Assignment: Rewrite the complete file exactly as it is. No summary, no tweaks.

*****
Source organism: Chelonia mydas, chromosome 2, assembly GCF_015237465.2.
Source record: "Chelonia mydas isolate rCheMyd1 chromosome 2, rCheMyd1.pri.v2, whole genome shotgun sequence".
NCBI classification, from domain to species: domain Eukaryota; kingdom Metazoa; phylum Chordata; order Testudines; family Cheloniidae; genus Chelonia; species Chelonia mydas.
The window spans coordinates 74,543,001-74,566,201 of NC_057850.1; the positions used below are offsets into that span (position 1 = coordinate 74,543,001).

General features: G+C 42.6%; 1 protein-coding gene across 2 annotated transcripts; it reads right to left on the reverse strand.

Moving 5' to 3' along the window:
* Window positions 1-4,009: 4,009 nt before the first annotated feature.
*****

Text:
Source organism: Chelonia mydas, chromosome 2, assembly GCF_015237465.2.
Source record: "Chelonia mydas isolate rCheMyd1 chromosome 2, rCheMyd1.pri.v2, whole genome shotgun sequence".
NCBI classification, from domain to species: domain Eukaryota; kingdom Metazoa; phylum Chordata; order Testudines; family Cheloniidae; genus Chelonia; species Chelonia mydas.
The window spans coordinates 74,543,001-74,566,201 of NC_057850.1; the positions used below are offsets into that span (position 1 = coordinate 74,543,001).

General features: G+C 42.6%; 1 protein-coding gene across 2 annotated transcripts; it reads right to left on the reverse strand.

Moving 5' to 3' along the window:
* Window positions 1-4,009: 4,009 nt before the first annotated feature.